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Bias crimes: what do haters deserve?

Susan Gellman has written the most useful and influential article to date on hate or bias crimes, and it is not my purpose in this brief essay to comment on all of the interesting issues she has raised.(1) Neither will I address the general issue of hate crimes and their justification (or lack of justification). I will instead--with some considerable skepticism--focus on simply one narrow but very important objection she raises to hate crimes as aggravated versions of traditional crimes. This objection can be put in the form of a simple syllogism: It has long been recognized as illegitimate for the criminal law to regard motives as material or defining elements of criminal offenses. Hate crimes--which punish people more severely when they act by reason of racial bias or hatred--are thereby making motives into material or defining elements. Therefore hate crimes are illegitimate.

I find this argument unpersuasive for a variety of reasons. First, I think it is simply false in any important (that is, not purely semantic) sense that the criminal law never takes account of motives as elements. Second, even if I grant that this is a true description of the criminal law to date, I will argue that it simply shows that the criminal law has been resting upon a mistake and ought to be improved by allowing motives sometimes to count in the way that Gellman wants to rule out. (I will, indeed, argue that a simplisitic adherence to the slogan "motives are irrelevant to criminal liability" sometimes pushes the law in irrational and even evil directions.) Finally, I will argue that--at least in some instances--the very concept of harm or injury cannot be understood independently of motives and other mental states. The textbook approach is to say that harm is one thing and the mental state that accompanied or prompted its causation is something quite different. I think it is a mistake to believe that this dichotomy can always be so sharply drawn. My bottom line, then, is simply this: Insofar as one's objection to hate crimes is based on the fact that such crimes render motives relevant to criminal liability, then one ought to drop one's objection to them.

Since dead is dead and hurt is hurt regardless of the

mental states that produced them, we might well wonder why the criminal law bothers with mental states at all. It does so, I think, for at least two reasons: crime control and retribution. When we focus on the utilitarian value of criminal law (its ability to control crime through deterrence and incapacitation), we are interested in mental states in part because they allow us to determine the dangerousness of the offender. When we focus on the value of retribution, on the other hand, we are interested in learning how blameworthy or evil or immoral the criminal is and thus how much punishment or suffering he deserves. The criminal law would probably lose our respect if it did not track, at least in an approximate way, our moral intuitions about desert. A mentally ill offender may, for example, be just as dangerous as (even more dangerous than) other offenders, but it often offends our sense of justice that such a person be severely punished. Given his limitations--limitations that are not his fault--he may not deserve punishment, or at least the same level of punishment as would be deserved by the sane offender. (Do not think, by the way, that we want to excuse the insane criminal for purely utilitarian reasons--for example, because he is non-deterrable. Though no special deterrence value is attached to punishing the mentally ill, there could be considerable general deterrence value in so doing. Such punishment would still be unjust, however, because undeserved.)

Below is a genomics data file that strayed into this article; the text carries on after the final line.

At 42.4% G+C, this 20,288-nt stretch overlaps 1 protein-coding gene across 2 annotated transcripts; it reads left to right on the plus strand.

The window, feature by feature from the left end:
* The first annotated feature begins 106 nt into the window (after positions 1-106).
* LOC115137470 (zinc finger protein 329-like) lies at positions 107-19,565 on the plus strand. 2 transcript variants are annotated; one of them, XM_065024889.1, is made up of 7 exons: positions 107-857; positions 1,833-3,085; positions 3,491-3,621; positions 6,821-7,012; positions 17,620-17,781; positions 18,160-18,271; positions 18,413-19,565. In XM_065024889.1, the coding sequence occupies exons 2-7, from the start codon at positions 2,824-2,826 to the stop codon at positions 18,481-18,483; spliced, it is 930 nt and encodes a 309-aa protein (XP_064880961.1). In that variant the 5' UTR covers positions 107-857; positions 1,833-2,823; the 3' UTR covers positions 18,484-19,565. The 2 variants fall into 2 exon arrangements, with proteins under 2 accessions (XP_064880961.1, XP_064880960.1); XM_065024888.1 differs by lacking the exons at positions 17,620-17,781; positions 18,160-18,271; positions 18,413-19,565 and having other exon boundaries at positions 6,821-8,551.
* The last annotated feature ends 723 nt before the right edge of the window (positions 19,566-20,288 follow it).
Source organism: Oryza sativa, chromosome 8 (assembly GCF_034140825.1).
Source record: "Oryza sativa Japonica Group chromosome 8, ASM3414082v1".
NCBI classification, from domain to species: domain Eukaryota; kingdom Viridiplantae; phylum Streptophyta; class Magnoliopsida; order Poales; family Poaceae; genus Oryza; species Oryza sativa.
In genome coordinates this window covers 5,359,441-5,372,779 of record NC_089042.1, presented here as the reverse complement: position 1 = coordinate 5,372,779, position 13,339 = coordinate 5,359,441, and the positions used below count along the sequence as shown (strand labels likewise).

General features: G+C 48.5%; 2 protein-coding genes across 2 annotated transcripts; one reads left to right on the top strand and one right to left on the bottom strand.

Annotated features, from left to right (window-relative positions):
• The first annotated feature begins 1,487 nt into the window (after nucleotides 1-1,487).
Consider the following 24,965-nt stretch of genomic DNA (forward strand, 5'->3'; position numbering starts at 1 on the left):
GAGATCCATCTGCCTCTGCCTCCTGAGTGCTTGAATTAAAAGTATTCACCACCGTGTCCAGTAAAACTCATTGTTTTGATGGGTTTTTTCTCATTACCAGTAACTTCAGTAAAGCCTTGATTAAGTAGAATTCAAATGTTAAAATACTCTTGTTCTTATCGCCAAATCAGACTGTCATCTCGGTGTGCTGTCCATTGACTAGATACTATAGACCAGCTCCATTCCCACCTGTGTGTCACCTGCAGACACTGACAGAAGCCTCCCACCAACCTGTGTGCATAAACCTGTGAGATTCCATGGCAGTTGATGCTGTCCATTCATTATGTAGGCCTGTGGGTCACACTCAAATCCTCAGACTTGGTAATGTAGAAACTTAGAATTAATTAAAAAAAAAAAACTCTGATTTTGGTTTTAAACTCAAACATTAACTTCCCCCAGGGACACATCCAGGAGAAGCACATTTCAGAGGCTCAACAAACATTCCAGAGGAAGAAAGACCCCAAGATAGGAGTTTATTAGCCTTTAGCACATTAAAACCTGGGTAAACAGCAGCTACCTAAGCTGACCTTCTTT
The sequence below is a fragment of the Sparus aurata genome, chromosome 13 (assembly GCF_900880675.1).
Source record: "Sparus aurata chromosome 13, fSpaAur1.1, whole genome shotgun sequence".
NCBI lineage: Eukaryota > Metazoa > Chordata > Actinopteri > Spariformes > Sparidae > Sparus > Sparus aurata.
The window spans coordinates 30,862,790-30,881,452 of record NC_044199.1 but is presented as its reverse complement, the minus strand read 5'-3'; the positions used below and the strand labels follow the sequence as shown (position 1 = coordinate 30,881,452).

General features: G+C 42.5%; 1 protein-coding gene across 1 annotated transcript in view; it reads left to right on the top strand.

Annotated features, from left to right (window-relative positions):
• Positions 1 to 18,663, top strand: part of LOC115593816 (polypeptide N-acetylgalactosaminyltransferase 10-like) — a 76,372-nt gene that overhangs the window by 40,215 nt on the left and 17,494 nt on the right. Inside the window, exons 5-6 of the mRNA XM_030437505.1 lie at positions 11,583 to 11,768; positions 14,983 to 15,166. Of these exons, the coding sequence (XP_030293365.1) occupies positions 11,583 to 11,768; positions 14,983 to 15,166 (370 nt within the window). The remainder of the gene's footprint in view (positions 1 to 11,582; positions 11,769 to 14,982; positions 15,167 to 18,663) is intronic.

If it is proper to consider mental states because of their bearing on dangerousness and/or blameworthiness, then it would seem arbitrary to limit those mental states merely to intentions and purposes and not include motives; for surely motives have a direct and important bearing on both dangerousness and blameworthiness. It would seem irrational for the criminal law to ignore motives; and, as a matter of fact, it does not. Why, then, does Gellman think otherwise?

Gellman is, I think, misled in two ways: First, she thinks that sharp distinction can be drawn between intentions, reasons, purposes, and motives. Second, she is too quickly seduced by the common cliche that "motives are irrelevant to criminal liability"--a cliche whose commonality makes it no more true than other cliches about the criminal law that also. happen to be false--for example, "the criminal law punishes only for acts" or "ignorance of the law is no excuse."

When ordinary language draws no sharp distinctions between various term--when these terms are in fact used in vague and indeterminate ways--it is a mistake not to recognize this; for one will otherwise be tempted to impose an artificial and thus misleading precision on what is in fact muddy. Such lack of precision is, I think, present in much of our talk about most mental state terms. Sometimes we contrast motives with intentions--as in Hyman Gross's well-known example: "If a rich man has an ugly daughter, he is concerned about her suitor's motives. But a poor man with a beautiful daughter is concerned about her suitor's intentions."(2) At other times, we use the word "motive," not in contrast to the words "intention" or "purpose" but rather to describe a species of intention or purpose--what might be called a further intention or purpose. For example: I say, after Jones has fallen off the ladder, "He intended to get a box off the top shelf." If you ask, "What motivated him to do a stupid thing like that?" I might well reply, "He intended to get some money he had hidden there." Would you then say, "But what was his motive? I asked you what motivated him, and you waste my time talking about intention!" Surely you would not say this because, if you understand English, you will see that I have already answered that question in stating his further intention--a point I could just as well have made, if I had felt like it, by using the word "motive" or "purpose" or "reason."